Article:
First posted in 2015.
JohnstonGreer is a specialist recruiter for the Financial Advice market, and a weekly occurrence is the phone call from the candidate looking to “break into Financial Advice”. Over the last 20 years that we have fielded that question the answer has changed significantly as the market has gone through dramatic change and restructure.
Our Directors started recruiting in 1994, responsible for Direct Sales Force clients including well-known names such as Allied Dunbar, Abbey and Canada Life plus the possibly less remembered General Portfolio, Albany and Confederation Life’s of the world. Many of these names still exist in some form though the direct distribution channel has long gone. Back then the candidate specification was over 25, married with a mortgage and if you were willing to work self-employed and could create a list of 100 family and friend’s phone numbers you could be a Financial Advisor in a week!
Over the following years the direct channel reduced significantly though windows of opportunity for the aspiring Financial Advisor were still around. There have been periods when the banks have embarked on campaigns to bring new blood into the profession creating schemes to train non-industry people for what by now was a qualified Advisor role. You could still at that time join one of the Home Service companies as an Agent/Advisor and a few years ago a well-known brand from the U.S. was recruiting trainee “Stockbrokers”. Opportunities were fewer but if you were willing to work in a bank, go self-employed or do collections you could still find a route to becoming an Advisor.
Nowadays, in our post RDR world, the direct to customer channel is far less and when those firms recruit they require qualified and experienced candidates. The bancassurance model is being completely re-shaped as we speak with no room for the development of trainees. Home Service is no more and even the “Stockbrokers” have stopped knocking on your front door to “introduce themselves”!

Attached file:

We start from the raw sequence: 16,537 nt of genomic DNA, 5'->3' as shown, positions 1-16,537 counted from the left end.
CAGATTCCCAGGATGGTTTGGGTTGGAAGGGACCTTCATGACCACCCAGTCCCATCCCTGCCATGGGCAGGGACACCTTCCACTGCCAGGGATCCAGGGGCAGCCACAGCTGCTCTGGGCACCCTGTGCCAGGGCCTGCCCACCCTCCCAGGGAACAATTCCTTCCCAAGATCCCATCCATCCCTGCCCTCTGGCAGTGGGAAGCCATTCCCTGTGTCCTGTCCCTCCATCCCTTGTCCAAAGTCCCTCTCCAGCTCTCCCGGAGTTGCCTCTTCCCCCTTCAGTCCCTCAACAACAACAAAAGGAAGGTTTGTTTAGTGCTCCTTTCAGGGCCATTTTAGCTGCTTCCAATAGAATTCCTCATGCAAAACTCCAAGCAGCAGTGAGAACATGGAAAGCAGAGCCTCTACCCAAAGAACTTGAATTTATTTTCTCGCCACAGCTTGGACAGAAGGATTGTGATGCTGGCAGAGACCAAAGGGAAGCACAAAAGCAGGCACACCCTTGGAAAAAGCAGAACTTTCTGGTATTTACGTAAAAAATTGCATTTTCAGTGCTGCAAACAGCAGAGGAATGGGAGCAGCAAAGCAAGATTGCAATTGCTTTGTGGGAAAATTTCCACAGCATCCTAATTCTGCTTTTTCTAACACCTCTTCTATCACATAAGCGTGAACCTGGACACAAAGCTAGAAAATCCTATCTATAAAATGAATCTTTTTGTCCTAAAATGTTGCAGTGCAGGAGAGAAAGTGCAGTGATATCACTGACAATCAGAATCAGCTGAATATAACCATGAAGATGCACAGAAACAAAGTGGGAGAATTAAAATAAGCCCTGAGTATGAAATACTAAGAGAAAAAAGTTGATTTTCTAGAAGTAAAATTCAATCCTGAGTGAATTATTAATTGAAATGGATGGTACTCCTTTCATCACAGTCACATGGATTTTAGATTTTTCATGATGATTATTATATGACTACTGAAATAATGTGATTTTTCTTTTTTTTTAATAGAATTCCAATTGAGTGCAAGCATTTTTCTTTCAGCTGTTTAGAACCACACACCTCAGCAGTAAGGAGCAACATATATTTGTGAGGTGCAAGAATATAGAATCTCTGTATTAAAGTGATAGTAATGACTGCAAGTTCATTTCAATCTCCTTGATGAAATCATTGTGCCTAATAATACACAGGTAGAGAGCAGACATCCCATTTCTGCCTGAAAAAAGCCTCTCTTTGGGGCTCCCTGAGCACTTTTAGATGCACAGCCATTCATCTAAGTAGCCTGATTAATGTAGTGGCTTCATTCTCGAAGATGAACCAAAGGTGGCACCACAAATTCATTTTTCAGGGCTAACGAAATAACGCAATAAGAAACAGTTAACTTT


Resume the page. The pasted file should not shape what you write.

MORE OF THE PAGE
So what now for our trainee salesperson? Or should we say in 2015 our trainee Financial Planner?
A route that has continued to exist throughout all of the history above is to join a firm where you can work your way up the ladder, starting in an administration role, working through the technical/paraplanner level and then eventually to Advisor. During this pathway you would gain the experience, technical skills and exams necessary to achieve that end goal though do be prepared for a timescale that will take several years rather than months. Wherever you are on that timeline, you may be new to the industry or already be in a support role, you will still face the challenge of finding a firm with the capability and time to offer such progress!
At JohnstonGreer we occasionally deal with this type of opportunity so by all means please get in touch to discuss further. However, we may advise that this is one of those opportunities that may be best sourced through your own efforts, by mapping out the wealth management firms in your area and then approaching them to outline your background and career plans.
Whether it is 1994 or 2015 working your way up the ladder with a firm is still an option for the budding IFA. What has changed is that this may be the only possibility available nowadays and they are few and far between. This of course generates other big questions about the future of the Advisor market in terms of bringing new people into financial planning and the swathes of clients being left untouched. Something will have to evolve, but despite these obvious challenges we would suggest that the days of buying a briefcase, printing some cards and proclaiming yourself a Financial Consultant on the Friday of your 5 day course is probably best left in the past!
For those determined to “break into advice” I wish you good luck on your journey.